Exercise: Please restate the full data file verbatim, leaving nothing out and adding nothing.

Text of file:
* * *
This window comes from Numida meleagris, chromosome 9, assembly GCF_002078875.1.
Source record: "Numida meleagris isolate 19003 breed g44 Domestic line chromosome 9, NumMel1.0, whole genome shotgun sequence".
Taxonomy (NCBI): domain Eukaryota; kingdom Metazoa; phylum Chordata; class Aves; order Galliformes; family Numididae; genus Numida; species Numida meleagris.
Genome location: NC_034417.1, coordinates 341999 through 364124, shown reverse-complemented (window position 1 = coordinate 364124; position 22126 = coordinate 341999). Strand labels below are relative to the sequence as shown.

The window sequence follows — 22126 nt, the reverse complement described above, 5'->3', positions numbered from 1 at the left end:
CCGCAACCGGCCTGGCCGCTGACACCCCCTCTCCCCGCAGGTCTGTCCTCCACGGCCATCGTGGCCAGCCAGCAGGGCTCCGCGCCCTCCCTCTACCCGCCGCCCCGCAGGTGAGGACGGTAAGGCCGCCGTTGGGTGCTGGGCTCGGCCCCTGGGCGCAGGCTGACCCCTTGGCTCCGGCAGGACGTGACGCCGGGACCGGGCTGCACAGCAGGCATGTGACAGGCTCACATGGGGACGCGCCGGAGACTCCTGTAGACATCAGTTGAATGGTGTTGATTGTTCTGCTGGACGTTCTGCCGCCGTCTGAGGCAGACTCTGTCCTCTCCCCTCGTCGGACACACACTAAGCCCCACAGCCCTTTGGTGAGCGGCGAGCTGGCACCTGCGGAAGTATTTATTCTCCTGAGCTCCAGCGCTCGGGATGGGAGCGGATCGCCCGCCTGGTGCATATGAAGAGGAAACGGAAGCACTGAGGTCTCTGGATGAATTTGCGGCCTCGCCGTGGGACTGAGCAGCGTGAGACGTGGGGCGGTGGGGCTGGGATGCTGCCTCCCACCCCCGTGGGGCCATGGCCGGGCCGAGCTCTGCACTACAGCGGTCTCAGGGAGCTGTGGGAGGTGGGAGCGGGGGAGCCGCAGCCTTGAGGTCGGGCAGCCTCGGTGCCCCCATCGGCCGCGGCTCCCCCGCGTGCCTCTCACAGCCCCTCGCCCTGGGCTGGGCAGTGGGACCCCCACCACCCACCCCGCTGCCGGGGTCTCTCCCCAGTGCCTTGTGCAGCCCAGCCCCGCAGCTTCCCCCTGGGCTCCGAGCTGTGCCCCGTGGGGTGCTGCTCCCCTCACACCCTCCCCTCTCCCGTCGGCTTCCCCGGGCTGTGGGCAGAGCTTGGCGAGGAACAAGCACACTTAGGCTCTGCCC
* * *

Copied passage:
This window comes from Numida meleagris, chromosome 9, assembly GCF_002078875.1.
Source record: "Numida meleagris isolate 19003 breed g44 Domestic line chromosome 9, NumMel1.0, whole genome shotgun sequence".
Taxonomy (NCBI): domain Eukaryota; kingdom Metazoa; phylum Chordata; class Aves; order Galliformes; family Numididae; genus Numida; species Numida meleagris.
Genome location: NC_034417.1, coordinates 341999 through 364124, shown reverse-complemented (window position 1 = coordinate 364124; position 22126 = coordinate 341999). Strand labels below are relative to the sequence as shown.

The window sequence follows — 22126 nt, the reverse complement described above, 5'->3', positions numbered from 1 at the left end:
CCGCAACCGGCCTGGCCGCTGACACCCCCTCTCCCCGCAGGTCTGTCCTCCACGGCCATCGTGGCCAGCCAGCAGGGCTCCGCGCCCTCCCTCTACCCGCCGCCCCGCAGGTGAGGACGGTAAGGCCGCCGTTGGGTGCTGGGCTCGGCCCCTGGGCGCAGGCTGACCCCTTGGCTCCGGCAGGACGTGACGCCGGGACCGGGCTGCACAGCAGGCATGTGACAGGCTCACATGGGGACGCGCCGGAGACTCCTGTAGACATCAGTTGAATGGTGTTGATTGTTCTGCTGGACGTTCTGCCGCCGTCTGAGGCAGACTCTGTCCTCTCCCCTCGTCGGACACACACTAAGCCCCACAGCCCTTTGGTGAGCGGCGAGCTGGCACCTGCGGAAGTATTTATTCTCCTGAGCTCCAGCGCTCGGGATGGGAGCGGATCGCCCGCCTGGTGCATATGAAGAGGAAACGGAAGCACTGAGGTCTCTGGATGAATTTGCGGCCTCGCCGTGGGACTGAGCAGCGTGAGACGTGGGGCGGTGGGGCTGGGATGCTGCCTCCCACCCCCGTGGGGCCATGGCCGGGCCGAGCTCTGCACTACAGCGGTCTCAGGGAGCTGTGGGAGGTGGGAGCGGGGGAGCCGCAGCCTTGAGGTCGGGCAGCCTCGGTGCCCCCATCGGCCGCGGCTCCCCCGCGTGCCTCTCACAGCCCCTCGCCCTGGGCTGGGCAGTGGGACCCCCACCACCCACCCCGCTGCCGGGGTCTCTCCCCAGTGCCTTGTGCAGCCCAGCCCCGCAGCTTCCCCCTGGGCTCCGAGCTGTGCCCCGTGGGGTGCTGCTCCCCTCACACCCTCCCCTCTCCCGTCGGCTTCCCCGGGCTGTGGGCAGAGCTTGGCGAGGAACAAGCACACTTAGGCTCTGCCC